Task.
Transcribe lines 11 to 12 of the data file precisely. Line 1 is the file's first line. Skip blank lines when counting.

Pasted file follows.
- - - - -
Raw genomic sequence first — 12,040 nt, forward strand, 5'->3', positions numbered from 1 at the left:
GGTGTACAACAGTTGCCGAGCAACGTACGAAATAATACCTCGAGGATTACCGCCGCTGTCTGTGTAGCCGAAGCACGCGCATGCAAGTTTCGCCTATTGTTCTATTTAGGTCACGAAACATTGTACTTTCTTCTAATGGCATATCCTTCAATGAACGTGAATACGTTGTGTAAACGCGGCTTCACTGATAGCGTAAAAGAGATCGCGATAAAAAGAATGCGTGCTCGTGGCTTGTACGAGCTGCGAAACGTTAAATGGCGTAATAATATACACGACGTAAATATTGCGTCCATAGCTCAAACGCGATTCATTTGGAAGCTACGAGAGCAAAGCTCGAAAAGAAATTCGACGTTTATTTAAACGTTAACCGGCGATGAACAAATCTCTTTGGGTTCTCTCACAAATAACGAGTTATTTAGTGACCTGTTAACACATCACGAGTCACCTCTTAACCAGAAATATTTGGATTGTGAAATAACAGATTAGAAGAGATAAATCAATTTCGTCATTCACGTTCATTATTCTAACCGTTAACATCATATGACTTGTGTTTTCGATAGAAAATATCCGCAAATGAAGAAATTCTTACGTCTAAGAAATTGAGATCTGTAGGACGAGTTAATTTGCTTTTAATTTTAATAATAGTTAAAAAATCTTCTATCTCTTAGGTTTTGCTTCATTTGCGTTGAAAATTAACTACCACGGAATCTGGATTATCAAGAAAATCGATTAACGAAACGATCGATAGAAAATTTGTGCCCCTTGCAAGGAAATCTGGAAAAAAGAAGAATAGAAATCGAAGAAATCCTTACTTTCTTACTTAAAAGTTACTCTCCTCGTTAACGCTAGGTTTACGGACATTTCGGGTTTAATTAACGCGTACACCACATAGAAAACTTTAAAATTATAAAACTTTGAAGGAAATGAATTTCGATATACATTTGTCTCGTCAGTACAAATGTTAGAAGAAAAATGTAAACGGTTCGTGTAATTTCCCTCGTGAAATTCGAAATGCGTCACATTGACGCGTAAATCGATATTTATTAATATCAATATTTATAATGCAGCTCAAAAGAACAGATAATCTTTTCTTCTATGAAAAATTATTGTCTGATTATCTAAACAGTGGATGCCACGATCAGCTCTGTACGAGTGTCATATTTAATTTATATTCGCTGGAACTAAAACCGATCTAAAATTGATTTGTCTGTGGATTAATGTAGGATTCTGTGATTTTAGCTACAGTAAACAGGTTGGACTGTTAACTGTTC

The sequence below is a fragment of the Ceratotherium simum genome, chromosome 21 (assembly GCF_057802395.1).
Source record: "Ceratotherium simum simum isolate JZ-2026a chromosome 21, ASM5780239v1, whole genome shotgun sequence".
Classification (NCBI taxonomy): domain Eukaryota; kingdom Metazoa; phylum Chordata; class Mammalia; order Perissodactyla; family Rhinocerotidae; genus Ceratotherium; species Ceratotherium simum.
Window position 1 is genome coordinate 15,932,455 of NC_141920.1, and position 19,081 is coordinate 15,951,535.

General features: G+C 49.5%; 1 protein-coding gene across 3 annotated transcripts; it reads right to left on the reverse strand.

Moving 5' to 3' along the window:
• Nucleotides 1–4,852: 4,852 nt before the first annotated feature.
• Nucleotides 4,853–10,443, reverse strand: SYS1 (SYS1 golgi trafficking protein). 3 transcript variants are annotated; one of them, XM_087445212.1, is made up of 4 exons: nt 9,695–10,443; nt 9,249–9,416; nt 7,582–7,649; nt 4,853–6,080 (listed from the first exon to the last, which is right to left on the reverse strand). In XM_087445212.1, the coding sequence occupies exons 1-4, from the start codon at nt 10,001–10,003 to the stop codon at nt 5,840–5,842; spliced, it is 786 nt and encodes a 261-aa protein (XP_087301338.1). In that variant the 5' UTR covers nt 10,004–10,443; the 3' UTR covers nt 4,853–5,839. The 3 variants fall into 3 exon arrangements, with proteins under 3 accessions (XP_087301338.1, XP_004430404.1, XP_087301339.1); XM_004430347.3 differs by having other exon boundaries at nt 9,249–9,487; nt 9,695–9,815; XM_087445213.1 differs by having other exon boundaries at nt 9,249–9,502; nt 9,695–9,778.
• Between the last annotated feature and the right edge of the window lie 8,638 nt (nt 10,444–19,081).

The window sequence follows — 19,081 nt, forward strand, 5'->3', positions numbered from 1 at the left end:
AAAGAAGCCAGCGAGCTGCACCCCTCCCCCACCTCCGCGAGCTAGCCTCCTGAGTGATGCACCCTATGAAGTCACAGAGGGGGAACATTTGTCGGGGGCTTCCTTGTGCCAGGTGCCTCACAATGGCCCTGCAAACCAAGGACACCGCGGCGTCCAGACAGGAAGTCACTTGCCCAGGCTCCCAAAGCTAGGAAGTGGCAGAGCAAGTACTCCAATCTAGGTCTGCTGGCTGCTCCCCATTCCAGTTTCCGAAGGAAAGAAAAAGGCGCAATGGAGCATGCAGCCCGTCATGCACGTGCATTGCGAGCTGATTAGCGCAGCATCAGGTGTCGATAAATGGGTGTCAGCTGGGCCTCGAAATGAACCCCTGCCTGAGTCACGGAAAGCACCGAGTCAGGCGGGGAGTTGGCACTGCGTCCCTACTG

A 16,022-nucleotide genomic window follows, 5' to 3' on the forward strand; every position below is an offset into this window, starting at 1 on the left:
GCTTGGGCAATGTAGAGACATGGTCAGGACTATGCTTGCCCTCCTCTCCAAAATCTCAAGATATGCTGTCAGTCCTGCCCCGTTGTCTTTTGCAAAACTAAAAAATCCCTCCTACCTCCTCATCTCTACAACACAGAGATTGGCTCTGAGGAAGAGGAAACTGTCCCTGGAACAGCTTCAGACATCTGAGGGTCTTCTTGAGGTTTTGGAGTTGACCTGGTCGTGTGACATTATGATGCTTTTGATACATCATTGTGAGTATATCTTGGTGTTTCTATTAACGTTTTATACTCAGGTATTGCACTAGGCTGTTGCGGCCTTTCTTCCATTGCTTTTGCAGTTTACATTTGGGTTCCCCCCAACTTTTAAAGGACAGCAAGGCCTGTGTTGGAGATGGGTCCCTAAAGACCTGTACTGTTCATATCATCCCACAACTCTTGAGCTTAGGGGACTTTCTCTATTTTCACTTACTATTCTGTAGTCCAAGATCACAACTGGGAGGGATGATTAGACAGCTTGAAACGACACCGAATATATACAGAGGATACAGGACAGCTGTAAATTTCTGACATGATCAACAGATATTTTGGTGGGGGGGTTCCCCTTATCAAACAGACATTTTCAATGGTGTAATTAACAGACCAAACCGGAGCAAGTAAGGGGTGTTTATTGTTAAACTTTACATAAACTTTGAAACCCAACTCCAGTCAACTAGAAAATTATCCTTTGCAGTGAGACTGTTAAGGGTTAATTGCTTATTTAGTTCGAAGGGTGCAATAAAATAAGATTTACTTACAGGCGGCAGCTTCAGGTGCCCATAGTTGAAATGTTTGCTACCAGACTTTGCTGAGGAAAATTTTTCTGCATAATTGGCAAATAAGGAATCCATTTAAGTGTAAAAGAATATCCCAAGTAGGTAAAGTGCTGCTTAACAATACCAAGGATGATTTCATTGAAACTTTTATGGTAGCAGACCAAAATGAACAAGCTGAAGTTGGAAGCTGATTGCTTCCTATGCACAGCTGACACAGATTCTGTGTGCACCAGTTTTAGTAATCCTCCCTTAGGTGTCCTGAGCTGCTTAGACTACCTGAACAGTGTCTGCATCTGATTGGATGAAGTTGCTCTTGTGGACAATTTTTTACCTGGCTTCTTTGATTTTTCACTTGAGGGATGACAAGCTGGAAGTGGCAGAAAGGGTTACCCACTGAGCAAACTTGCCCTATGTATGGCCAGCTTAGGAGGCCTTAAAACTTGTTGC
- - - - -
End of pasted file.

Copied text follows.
• Between the last annotated feature and the right edge of the window lie 8,638 nt (nt 10,444–19,081).

The window sequence follows — 19,081 nt, forward strand, 5'->3', positions numbered from 1 at the left end: